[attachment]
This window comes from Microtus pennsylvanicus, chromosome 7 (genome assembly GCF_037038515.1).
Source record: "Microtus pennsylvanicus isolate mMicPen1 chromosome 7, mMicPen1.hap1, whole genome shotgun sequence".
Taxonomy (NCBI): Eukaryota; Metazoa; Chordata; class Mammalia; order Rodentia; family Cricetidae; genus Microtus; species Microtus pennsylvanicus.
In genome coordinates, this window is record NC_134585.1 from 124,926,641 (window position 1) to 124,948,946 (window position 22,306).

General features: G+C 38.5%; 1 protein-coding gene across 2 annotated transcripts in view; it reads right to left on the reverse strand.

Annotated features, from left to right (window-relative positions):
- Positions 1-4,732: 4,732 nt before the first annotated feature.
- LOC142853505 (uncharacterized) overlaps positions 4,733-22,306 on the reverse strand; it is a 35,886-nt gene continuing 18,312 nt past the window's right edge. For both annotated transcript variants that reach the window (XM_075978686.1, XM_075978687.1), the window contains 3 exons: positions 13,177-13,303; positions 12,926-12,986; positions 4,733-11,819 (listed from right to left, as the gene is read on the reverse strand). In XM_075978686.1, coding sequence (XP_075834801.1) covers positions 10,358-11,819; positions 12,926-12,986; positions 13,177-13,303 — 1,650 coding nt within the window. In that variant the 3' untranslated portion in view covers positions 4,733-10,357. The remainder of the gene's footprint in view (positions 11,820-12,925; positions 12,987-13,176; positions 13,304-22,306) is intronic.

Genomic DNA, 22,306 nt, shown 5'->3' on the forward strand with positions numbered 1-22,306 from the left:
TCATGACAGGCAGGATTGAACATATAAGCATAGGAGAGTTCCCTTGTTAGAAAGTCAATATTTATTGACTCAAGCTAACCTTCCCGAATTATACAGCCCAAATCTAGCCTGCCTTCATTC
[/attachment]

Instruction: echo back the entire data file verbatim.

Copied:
This window comes from Microtus pennsylvanicus, chromosome 7 (genome assembly GCF_037038515.1).
Source record: "Microtus pennsylvanicus isolate mMicPen1 chromosome 7, mMicPen1.hap1, whole genome shotgun sequence".
Taxonomy (NCBI): Eukaryota; Metazoa; Chordata; class Mammalia; order Rodentia; family Cricetidae; genus Microtus; species Microtus pennsylvanicus.
In genome coordinates, this window is record NC_134585.1 from 124,926,641 (window position 1) to 124,948,946 (window position 22,306).

General features: G+C 38.5%; 1 protein-coding gene across 2 annotated transcripts in view; it reads right to left on the reverse strand.

Annotated features, from left to right (window-relative positions):
- Positions 1-4,732: 4,732 nt before the first annotated feature.
- LOC142853505 (uncharacterized) overlaps positions 4,733-22,306 on the reverse strand; it is a 35,886-nt gene continuing 18,312 nt past the window's right edge. For both annotated transcript variants that reach the window (XM_075978686.1, XM_075978687.1), the window contains 3 exons: positions 13,177-13,303; positions 12,926-12,986; positions 4,733-11,819 (listed from right to left, as the gene is read on the reverse strand). In XM_075978686.1, coding sequence (XP_075834801.1) covers positions 10,358-11,819; positions 12,926-12,986; positions 13,177-13,303 — 1,650 coding nt within the window. In that variant the 3' untranslated portion in view covers positions 4,733-10,357. The remainder of the gene's footprint in view (positions 11,820-12,925; positions 12,987-13,176; positions 13,304-22,306) is intronic.

Genomic DNA, 22,306 nt, shown 5'->3' on the forward strand with positions numbered 1-22,306 from the left:
TCATGACAGGCAGGATTGAACATATAAGCATAGGAGAGTTCCCTTGTTAGAAAGTCAATATTTATTGACTCAAGCTAACCTTCCCGAATTATACAGCCCAAATCTAGCCTGCCTTCATTC